At the Worcester Art Museum, Shih Chieh Huang has assembled bioluminescent kinetic sculptures made of dollar store materials.
Into the Light, which will remain on long-term view at the museum, brings together installations from every stage of Turrell’s five-decade career.
An official photographer in the ghetto administration, Henryk Ross defied the laws of the Nazi regime by taking clandestine photographs of Jewish residents as they confronted poverty, squalor, debasement, and death.
In Written in Smoke and Fire, Edgar Arceneaux reappropriates blackface and examines the legacy of a quasi-sacral figure in national history, Martin Luther King, Jr.
Carrie Mae Weems presents the country as a place of division, a bubbling brew of hope and desperation and love and hate.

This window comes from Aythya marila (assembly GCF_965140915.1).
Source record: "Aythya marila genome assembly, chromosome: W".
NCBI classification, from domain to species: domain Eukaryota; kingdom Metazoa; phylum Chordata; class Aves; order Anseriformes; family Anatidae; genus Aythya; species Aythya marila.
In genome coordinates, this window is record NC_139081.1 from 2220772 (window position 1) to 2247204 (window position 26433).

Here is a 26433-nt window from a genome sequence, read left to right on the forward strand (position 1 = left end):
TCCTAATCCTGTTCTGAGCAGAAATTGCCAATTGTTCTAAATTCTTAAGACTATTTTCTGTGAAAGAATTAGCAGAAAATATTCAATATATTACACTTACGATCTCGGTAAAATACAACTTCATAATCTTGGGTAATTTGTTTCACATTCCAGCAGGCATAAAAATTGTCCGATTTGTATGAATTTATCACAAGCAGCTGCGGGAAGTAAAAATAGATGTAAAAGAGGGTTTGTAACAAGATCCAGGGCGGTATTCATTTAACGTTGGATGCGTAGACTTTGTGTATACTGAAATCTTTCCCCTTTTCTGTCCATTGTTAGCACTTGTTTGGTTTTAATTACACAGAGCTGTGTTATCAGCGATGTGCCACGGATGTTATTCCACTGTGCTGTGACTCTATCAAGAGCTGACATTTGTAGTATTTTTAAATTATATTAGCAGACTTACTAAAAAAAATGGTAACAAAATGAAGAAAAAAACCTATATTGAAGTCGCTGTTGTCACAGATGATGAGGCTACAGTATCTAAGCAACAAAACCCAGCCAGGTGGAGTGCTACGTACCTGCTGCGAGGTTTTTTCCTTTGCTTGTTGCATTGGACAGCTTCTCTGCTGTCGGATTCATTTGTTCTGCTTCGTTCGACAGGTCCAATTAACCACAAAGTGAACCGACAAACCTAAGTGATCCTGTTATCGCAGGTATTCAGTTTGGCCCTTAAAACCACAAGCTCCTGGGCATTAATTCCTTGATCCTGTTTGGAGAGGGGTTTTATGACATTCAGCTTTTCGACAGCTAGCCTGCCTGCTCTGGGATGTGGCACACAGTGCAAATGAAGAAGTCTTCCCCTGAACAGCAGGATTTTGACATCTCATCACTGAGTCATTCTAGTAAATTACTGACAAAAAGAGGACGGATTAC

The highly influential conceptual artist Mel Bochner recapitulates his 50-year dalliance with the English thesaurus.
BOSTON — In “Inextinguishable Fire,” a digital video by Cassils, the artist assumes the aspect of a martyr while being enveloped by flames.
LONDON — Inside Furtherfield Gallery, one is confronted by the noxious fruits of British colonialism.
LONDON — The day began in the Turbine Hall, the 85-foot-tall atrium at the heart of Tate Modern, the most visited museum of modern and contemporary art in the world.